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Graduate student perceptions of a globally networked course

Graduate student perceptions of a globally networked course Purpose– The purpose of this paper is to examine students’ perceptions of a development course designed to increase global understanding by virtually connecting students from multiple world regions. Design/methodology/approach– This paper describes a graduate course that connected campuses across America, Africa, Europe, and Asia. Qualitative data about students’ perceptions of the course at one participating campus were then analyzed by course component, and synchronous and asynchronous interactions. Feedback was also solicited for suggestions to improve the course. Findings– The analyzed data indicate strong positive student attitudes toward connecting with global counterparts. However, these data also imply that there are various obstacles to overcome in order to meet student expectations of increased and better quality peer interaction, and to prepare faculty across all disciplines for successful design and implementation of this type of course. Originality/value– The use of synchronous communication to facilitate the exchange of local perspectives on issues of global significance is valuable to all disciplines, and is even more critical in the area of development where understanding local context is key. This exploratory study offers recommendations for future research on courses connecting students across borders and suggestions for course activities to increase peer engagement. http://www.deepdyve.com/assets/images/DeepDyve-Logo-lg.png Journal of Applied Research in Higher Education Emerald Publishing

Graduate student perceptions of a globally networked course

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Publisher
Emerald Publishing
Copyright
Copyright © Emerald Group Publishing Limited
ISSN
2050-7003
DOI
10.1108/JARHE-01-2015-0009
Publisher site
See Article on Publisher Site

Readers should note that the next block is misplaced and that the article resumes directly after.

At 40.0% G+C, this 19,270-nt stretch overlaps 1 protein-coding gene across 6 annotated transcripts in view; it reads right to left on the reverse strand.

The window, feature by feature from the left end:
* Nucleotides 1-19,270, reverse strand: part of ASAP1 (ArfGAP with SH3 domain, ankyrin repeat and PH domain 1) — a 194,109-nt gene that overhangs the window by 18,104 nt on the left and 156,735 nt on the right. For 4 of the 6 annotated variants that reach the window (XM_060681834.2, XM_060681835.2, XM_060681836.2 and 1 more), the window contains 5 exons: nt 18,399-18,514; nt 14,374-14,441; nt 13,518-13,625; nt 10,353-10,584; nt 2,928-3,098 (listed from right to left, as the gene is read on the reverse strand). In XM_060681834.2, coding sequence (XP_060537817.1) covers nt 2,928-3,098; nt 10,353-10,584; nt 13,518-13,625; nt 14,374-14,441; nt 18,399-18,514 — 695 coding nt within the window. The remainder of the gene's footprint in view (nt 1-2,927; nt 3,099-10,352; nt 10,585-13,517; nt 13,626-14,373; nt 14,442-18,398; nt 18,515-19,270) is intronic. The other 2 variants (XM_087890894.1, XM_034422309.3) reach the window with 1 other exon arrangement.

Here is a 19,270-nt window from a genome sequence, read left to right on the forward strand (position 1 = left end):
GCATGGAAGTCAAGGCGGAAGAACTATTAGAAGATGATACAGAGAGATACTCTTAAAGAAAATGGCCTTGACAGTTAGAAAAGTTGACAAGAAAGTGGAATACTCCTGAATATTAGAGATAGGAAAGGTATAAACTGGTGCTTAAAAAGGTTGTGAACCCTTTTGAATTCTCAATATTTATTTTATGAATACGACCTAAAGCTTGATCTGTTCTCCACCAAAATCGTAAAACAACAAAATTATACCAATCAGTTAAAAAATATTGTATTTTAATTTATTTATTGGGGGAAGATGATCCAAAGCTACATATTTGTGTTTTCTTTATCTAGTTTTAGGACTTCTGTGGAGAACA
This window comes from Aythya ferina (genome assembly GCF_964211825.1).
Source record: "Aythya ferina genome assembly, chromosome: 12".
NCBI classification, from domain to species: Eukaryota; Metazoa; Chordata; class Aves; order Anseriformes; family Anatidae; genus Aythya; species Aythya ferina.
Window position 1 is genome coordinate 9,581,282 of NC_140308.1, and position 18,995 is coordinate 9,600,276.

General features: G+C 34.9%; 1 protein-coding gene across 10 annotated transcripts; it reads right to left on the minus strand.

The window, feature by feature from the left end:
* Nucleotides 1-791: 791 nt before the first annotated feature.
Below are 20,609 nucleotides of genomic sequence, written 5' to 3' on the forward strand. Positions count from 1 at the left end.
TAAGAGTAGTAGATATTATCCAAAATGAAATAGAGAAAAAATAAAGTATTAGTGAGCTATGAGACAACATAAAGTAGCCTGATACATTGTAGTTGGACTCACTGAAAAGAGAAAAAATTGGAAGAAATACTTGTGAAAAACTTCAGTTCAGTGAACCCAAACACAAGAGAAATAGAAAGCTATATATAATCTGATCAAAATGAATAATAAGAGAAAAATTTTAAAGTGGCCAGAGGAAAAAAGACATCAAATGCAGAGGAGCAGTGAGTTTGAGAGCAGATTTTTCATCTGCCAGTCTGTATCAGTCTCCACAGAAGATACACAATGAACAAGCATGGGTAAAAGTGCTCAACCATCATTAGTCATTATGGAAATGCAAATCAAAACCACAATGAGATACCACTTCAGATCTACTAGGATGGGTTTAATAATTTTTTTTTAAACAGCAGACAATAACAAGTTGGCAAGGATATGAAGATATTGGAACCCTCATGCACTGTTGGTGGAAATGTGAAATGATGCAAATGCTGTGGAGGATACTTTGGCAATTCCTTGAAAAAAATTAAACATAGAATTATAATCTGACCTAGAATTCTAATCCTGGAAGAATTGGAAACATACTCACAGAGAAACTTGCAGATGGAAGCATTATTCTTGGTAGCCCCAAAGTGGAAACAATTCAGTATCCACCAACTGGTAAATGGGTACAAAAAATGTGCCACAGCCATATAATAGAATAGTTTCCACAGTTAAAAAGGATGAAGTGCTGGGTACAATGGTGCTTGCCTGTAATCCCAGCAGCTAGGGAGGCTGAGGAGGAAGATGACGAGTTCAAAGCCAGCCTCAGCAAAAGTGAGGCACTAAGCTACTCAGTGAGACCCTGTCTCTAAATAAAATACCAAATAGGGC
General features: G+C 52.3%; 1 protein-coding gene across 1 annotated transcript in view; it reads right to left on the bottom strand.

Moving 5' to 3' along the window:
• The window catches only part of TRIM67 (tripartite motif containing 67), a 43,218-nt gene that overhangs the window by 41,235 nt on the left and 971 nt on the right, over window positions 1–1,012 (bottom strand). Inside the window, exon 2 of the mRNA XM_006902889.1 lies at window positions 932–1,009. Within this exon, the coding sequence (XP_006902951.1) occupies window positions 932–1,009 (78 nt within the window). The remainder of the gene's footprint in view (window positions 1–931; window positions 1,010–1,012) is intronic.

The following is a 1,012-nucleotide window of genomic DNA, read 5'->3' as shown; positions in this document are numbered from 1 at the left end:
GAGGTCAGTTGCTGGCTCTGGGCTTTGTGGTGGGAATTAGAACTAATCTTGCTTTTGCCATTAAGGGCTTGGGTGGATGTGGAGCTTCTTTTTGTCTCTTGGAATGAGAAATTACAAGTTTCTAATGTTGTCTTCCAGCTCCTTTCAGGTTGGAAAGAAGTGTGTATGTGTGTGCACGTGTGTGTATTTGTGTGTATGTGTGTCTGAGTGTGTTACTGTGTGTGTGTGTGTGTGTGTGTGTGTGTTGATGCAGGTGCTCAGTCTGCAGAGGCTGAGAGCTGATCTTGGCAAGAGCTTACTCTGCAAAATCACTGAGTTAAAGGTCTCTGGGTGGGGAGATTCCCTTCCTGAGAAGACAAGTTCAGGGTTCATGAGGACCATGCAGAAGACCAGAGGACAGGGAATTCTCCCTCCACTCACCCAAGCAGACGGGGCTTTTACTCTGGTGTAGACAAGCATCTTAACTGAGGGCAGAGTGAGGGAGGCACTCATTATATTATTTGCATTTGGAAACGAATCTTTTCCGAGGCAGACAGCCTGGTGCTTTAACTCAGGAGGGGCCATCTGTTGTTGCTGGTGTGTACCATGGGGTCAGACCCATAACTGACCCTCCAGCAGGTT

Abstract

Purpose– The purpose of this paper is to examine students’ perceptions of a development course designed to increase global understanding by virtually connecting students from multiple world regions. Design/methodology/approach– This paper describes a graduate course that connected campuses across America, Africa, Europe, and Asia. Qualitative data about students’ perceptions of the course at one participating campus were then analyzed by course component, and synchronous and asynchronous interactions. Feedback was also solicited for suggestions to improve the course. Findings– The analyzed data indicate strong positive student attitudes toward connecting with global counterparts. However, these data also imply that there are various obstacles to overcome in order to meet student expectations of increased and better quality peer interaction, and to prepare faculty across all disciplines for successful design and implementation of this type of course. Originality/value– The use of synchronous communication to facilitate the exchange of local perspectives on issues of global significance is valuable to all disciplines, and is even more critical in the area of development where understanding local context is key. This exploratory study offers recommendations for future research on courses connecting students across borders and suggestions for course activities to increase peer engagement.

Journal

Journal of Applied Research in Higher EducationEmerald Publishing

Published: Jul 4, 2016

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